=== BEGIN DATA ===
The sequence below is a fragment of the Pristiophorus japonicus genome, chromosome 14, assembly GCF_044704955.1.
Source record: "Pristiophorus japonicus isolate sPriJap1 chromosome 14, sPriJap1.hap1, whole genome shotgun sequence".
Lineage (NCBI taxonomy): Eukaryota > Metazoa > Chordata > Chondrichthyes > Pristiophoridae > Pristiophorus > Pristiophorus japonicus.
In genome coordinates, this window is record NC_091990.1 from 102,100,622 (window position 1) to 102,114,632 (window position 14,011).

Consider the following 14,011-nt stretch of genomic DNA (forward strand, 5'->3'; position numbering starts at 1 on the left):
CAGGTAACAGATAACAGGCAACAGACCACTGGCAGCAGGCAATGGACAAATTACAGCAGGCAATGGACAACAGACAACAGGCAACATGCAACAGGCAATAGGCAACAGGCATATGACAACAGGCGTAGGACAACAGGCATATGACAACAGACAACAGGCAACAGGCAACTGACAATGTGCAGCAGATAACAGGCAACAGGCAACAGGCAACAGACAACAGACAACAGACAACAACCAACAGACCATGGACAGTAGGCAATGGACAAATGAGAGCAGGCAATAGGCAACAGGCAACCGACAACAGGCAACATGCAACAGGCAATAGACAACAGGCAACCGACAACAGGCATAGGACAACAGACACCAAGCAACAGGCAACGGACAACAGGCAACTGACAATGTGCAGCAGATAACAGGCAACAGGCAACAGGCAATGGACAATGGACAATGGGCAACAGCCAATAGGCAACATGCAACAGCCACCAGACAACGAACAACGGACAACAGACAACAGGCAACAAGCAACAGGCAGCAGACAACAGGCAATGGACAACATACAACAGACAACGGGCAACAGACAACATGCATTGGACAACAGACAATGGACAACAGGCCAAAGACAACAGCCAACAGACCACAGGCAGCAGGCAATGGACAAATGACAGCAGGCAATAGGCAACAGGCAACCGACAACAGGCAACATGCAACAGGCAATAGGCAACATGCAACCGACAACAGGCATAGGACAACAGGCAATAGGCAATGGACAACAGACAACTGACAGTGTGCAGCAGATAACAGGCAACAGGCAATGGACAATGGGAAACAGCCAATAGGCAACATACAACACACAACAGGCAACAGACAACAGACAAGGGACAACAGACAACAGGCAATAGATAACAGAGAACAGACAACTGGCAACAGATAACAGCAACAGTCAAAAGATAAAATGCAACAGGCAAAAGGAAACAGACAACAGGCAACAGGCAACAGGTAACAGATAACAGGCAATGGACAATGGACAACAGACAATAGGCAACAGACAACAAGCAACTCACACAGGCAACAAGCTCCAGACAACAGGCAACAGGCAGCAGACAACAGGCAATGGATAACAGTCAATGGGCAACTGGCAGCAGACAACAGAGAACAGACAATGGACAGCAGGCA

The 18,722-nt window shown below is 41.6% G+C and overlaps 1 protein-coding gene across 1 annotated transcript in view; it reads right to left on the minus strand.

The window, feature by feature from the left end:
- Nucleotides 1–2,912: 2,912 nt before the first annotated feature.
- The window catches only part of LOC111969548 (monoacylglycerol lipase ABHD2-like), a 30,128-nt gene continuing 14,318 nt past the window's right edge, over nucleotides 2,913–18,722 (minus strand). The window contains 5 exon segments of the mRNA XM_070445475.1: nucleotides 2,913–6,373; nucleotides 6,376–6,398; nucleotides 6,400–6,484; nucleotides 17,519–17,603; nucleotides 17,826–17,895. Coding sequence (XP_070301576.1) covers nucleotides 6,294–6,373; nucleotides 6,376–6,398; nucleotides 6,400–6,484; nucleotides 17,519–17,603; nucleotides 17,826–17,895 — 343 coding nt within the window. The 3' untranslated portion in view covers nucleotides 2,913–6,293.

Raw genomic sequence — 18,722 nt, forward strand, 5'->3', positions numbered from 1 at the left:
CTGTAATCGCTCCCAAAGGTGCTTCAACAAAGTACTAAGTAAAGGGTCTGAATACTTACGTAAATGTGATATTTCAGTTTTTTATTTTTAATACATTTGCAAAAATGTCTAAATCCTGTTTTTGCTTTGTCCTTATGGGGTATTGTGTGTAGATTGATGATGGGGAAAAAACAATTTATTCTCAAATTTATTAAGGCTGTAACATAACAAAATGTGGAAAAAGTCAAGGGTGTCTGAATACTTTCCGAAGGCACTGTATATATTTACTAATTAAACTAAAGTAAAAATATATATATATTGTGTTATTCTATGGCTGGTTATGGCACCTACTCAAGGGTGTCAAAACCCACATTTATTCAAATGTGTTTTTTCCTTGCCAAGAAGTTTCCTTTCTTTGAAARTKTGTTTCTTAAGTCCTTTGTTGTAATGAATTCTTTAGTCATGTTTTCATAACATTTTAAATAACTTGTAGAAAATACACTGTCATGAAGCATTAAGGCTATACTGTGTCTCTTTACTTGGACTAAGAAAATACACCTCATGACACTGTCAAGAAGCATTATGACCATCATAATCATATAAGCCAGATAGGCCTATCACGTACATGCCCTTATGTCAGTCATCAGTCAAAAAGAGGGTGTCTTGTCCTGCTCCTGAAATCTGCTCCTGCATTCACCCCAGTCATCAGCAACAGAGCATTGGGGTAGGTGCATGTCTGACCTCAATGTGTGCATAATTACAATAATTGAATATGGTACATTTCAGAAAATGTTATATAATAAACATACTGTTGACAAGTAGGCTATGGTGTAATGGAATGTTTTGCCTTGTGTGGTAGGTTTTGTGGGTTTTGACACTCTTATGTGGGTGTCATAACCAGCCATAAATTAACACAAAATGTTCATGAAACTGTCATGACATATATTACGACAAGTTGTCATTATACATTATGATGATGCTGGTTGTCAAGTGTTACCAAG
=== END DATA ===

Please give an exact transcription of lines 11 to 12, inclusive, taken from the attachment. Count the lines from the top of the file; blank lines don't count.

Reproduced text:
Raw genomic sequence — 18,722 nt, forward strand, 5'->3', positions numbered from 1 at the left:
CTGTAATCGCTCCCAAAGGTGCTTCAACAAAGTACTAAGTAAAGGGTCTGAATACTTACGTAAATGTGATATTTCAGTTTTTTATTTTTAATACATTTGCAAAAATGTCTAAATCCTGTTTTTGCTTTGTCCTTATGGGGTATTGTGTGTAGATTGATGATGGGGAAAAAACAATTTATTCTCAAATTTATTAAGGCTGTAACATAACAAAATGTGGAAAAAGTCAAGGGTGTCTGAATACTTTCCGAAGGCACTGTATATATTTACTAATTAAACTAAAGTAAAAATATATATATATTGTGTTATTCTATGGCTGGTTATGGCACCTACTCAAGGGTGTCAAAACCCACATTTATTCAAATGTGTTTTTTCCTTGCCAAGAAGTTTCCTTTCTTTGAAARTKTGTTTCTTAAGTCCTTTGTTGTAATGAATTCTTTAGTCATGTTTTCATAACATTTTAAATAACTTGTAGAAAATACACTGTCATGAAGCATTAAGGCTATACTGTGTCTCTTTACTTGGACTAAGAAAATACACCTCATGACACTGTCAAGAAGCATTATGACCATCATAATCATATAAGCCAGATAGGCCTATCACGTACATGCCCTTATGTCAGTCATCAGTCAAAAAGAGGGTGTCTTGTCCTGCTCCTGAAATCTGCTCCTGCATTCACCCCAGTCATCAGCAACAGAGCATTGGGGTAGGTGCATGTCTGACCTCAATGTGTGCATAATTACAATAATTGAATATGGTACATTTCAGAAAATGTTATATAATAAACATACTGTTGACAAGTAGGCTATGGTGTAATGGAATGTTTTGCCTTGTGTGGTAGGTTTTGTGGGTTTTGACACTCTTATGTGGGTGTCATAACCAGCCATAAATTAACACAAAATGTTCATGAAACTGTCATGACATATATTACGACAAGTTGTCATTATACATTATGATGATGCTGGTTGTCAAGTGTTACCAAG